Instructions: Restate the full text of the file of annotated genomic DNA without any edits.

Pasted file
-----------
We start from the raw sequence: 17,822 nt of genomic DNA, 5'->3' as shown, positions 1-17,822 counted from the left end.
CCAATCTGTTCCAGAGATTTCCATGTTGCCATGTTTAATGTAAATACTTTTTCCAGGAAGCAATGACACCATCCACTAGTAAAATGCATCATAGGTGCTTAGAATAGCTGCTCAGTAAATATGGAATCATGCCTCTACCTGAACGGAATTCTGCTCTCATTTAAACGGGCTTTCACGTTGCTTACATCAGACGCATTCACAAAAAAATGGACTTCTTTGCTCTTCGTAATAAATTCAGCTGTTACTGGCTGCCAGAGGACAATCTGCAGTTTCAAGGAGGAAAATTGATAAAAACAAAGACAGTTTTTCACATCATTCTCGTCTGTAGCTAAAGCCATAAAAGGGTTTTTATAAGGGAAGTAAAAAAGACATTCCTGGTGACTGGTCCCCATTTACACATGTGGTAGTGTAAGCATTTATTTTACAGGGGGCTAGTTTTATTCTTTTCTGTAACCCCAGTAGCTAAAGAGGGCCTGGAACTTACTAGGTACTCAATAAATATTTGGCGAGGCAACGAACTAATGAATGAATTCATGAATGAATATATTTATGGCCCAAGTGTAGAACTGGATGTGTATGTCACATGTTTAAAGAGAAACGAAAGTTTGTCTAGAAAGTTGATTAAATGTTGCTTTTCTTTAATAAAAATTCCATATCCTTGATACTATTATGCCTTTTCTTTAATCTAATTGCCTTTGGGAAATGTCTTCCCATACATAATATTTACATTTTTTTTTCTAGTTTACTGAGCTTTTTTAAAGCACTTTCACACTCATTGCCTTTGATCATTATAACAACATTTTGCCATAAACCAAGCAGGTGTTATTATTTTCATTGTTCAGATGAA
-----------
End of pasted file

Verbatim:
We start from the raw sequence: 17,822 nt of genomic DNA, 5'->3' as shown, positions 1-17,822 counted from the left end.
CCAATCTGTTCCAGAGATTTCCATGTTGCCATGTTTAATGTAAATACTTTTTCCAGGAAGCAATGACACCATCCACTAGTAAAATGCATCATAGGTGCTTAGAATAGCTGCTCAGTAAATATGGAATCATGCCTCTACCTGAACGGAATTCTGCTCTCATTTAAACGGGCTTTCACGTTGCTTACATCAGACGCATTCACAAAAAAATGGACTTCTTTGCTCTTCGTAATAAATTCAGCTGTTACTGGCTGCCAGAGGACAATCTGCAGTTTCAAGGAGGAAAATTGATAAAAACAAAGACAGTTTTTCACATCATTCTCGTCTGTAGCTAAAGCCATAAAAGGGTTTTTATAAGGGAAGTAAAAAAGACATTCCTGGTGACTGGTCCCCATTTACACATGTGGTAGTGTAAGCATTTATTTTACAGGGGGCTAGTTTTATTCTTTTCTGTAACCCCAGTAGCTAAAGAGGGCCTGGAACTTACTAGGTACTCAATAAATATTTGGCGAGGCAACGAACTAATGAATGAATTCATGAATGAATATATTTATGGCCCAAGTGTAGAACTGGATGTGTATGTCACATGTTTAAAGAGAAACGAAAGTTTGTCTAGAAAGTTGATTAAATGTTGCTTTTCTTTAATAAAAATTCCATATCCTTGATACTATTATGCCTTTTCTTTAATCTAATTGCCTTTGGGAAATGTCTTCCCATACATAATATTTACATTTTTTTTTCTAGTTTACTGAGCTTTTTTAAAGCACTTTCACACTCATTGCCTTTGATCATTATAACAACATTTTGCCATAAACCAAGCAGGTGTTATTATTTTCATTGTTCAGATGAA